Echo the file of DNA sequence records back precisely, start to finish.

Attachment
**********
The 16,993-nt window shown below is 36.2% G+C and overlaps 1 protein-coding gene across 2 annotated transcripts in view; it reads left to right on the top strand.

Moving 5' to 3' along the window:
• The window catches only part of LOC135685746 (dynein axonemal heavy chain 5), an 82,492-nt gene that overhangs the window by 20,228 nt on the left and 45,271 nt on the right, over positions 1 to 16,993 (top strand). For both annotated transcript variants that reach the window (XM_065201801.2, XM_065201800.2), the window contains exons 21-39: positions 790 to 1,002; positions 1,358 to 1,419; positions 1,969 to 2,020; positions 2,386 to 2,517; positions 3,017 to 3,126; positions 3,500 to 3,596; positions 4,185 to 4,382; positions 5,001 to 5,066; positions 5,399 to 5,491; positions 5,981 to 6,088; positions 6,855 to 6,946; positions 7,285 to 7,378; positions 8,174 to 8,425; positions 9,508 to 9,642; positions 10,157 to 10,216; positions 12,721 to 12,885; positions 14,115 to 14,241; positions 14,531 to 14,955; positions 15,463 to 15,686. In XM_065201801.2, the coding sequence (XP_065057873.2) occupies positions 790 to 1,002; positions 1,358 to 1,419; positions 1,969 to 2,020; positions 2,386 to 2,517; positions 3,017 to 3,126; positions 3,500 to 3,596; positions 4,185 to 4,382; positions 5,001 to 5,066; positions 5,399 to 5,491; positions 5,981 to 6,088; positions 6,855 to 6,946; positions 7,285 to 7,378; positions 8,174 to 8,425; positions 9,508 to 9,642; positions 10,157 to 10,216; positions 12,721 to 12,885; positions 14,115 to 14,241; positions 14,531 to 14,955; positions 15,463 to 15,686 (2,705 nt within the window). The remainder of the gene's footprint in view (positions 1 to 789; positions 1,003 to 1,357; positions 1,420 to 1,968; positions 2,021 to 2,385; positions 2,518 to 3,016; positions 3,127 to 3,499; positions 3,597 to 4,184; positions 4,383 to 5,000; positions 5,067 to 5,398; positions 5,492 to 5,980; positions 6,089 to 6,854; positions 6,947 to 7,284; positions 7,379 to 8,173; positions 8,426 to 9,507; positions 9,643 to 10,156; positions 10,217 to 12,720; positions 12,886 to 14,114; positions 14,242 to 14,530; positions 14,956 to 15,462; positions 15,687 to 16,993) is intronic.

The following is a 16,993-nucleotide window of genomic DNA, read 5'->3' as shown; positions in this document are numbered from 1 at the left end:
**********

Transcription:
The 16,993-nt window shown below is 36.2% G+C and overlaps 1 protein-coding gene across 2 annotated transcripts in view; it reads left to right on the top strand.

Moving 5' to 3' along the window:
• The window catches only part of LOC135685746 (dynein axonemal heavy chain 5), an 82,492-nt gene that overhangs the window by 20,228 nt on the left and 45,271 nt on the right, over positions 1 to 16,993 (top strand). For both annotated transcript variants that reach the window (XM_065201801.2, XM_065201800.2), the window contains exons 21-39: positions 790 to 1,002; positions 1,358 to 1,419; positions 1,969 to 2,020; positions 2,386 to 2,517; positions 3,017 to 3,126; positions 3,500 to 3,596; positions 4,185 to 4,382; positions 5,001 to 5,066; positions 5,399 to 5,491; positions 5,981 to 6,088; positions 6,855 to 6,946; positions 7,285 to 7,378; positions 8,174 to 8,425; positions 9,508 to 9,642; positions 10,157 to 10,216; positions 12,721 to 12,885; positions 14,115 to 14,241; positions 14,531 to 14,955; positions 15,463 to 15,686. In XM_065201801.2, the coding sequence (XP_065057873.2) occupies positions 790 to 1,002; positions 1,358 to 1,419; positions 1,969 to 2,020; positions 2,386 to 2,517; positions 3,017 to 3,126; positions 3,500 to 3,596; positions 4,185 to 4,382; positions 5,001 to 5,066; positions 5,399 to 5,491; positions 5,981 to 6,088; positions 6,855 to 6,946; positions 7,285 to 7,378; positions 8,174 to 8,425; positions 9,508 to 9,642; positions 10,157 to 10,216; positions 12,721 to 12,885; positions 14,115 to 14,241; positions 14,531 to 14,955; positions 15,463 to 15,686 (2,705 nt within the window). The remainder of the gene's footprint in view (positions 1 to 789; positions 1,003 to 1,357; positions 1,420 to 1,968; positions 2,021 to 2,385; positions 2,518 to 3,016; positions 3,127 to 3,499; positions 3,597 to 4,184; positions 4,383 to 5,000; positions 5,067 to 5,398; positions 5,492 to 5,980; positions 6,089 to 6,854; positions 6,947 to 7,284; positions 7,379 to 8,173; positions 8,426 to 9,507; positions 9,643 to 10,156; positions 10,217 to 12,720; positions 12,886 to 14,114; positions 14,242 to 14,530; positions 14,956 to 15,462; positions 15,687 to 16,993) is intronic.

The following is a 16,993-nucleotide window of genomic DNA, read 5'->3' as shown; positions in this document are numbered from 1 at the left end: